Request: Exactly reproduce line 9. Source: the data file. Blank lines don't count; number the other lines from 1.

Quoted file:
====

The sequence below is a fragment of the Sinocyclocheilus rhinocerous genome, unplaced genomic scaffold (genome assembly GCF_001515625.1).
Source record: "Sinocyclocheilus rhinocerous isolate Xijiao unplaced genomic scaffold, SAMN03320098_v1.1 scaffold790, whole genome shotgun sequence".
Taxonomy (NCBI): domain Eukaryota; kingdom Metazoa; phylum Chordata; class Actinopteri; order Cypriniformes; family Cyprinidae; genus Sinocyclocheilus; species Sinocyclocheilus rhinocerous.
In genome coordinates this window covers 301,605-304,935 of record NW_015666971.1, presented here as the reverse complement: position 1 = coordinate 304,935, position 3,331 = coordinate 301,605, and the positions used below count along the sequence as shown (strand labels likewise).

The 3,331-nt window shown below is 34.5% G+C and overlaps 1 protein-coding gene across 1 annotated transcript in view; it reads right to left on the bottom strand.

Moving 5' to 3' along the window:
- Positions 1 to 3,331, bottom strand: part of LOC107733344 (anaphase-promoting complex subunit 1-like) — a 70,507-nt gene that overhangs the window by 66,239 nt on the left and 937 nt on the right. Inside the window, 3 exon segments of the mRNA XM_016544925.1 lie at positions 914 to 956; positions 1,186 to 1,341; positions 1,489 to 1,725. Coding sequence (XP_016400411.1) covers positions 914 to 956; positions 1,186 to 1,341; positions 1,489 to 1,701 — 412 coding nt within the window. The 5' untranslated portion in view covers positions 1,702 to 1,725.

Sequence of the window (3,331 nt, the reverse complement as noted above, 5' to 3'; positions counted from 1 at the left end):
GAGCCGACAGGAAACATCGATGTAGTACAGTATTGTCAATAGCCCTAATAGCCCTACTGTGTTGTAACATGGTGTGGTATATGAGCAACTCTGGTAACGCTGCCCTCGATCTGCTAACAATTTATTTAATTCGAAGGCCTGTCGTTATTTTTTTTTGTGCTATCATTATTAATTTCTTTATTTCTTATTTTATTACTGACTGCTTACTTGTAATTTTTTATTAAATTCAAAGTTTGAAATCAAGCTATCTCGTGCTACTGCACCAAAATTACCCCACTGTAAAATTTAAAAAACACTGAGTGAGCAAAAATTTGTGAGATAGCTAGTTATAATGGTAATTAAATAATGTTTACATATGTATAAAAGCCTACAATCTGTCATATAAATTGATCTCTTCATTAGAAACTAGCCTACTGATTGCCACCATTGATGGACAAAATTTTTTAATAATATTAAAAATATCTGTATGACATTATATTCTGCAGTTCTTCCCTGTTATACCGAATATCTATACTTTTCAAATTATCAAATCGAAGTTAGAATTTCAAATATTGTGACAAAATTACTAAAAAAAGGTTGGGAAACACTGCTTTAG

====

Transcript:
GAGCCGACAGGAAACATCGATGTAGTACAGTATTGTCAATAGCCCTAATAGCCCTACTGTGTTGTAACATGGTGTGGTATATGAGCAACTCTGGTAACGCTGCCCTCGATCTGCTAACAATTTATTTAATTCGAAGGCCTGTCGTTATTTTTTTTTGTGCTATCATTATTAATTTCTTTATTTCTTATTTTATTACTGACTGCTTACTTGTAATTTTTTATTAAATTCAAAGTTTGAAATCAAGCTATCTCGTGCTACTGCACCAAAATTACCCCACTGTAAAATTTAAAAAACACTGAGTGAGCAAAAATTTGTGAGATAGCTAGTTATAATGGTAATTAAATAATGTTTACATATGTATAAAAGCCTACAATCTGTCATATAAATTGATCTCTTCATTAGAAACTAGCCTACTGATTGCCACCATTGATGGACAAAATTTTTTAATAATATTAAAAATATCTGTATGACATTATATTCTGCAGTTCTTCCCTGTTATACCGAATATCTATACTTTTCAAATTATCAAATCGAAGTTAGAATTTCAAATATTGTGACAAAATTACTAAAAAAAGGTTGGGAAACACTGCTTTAG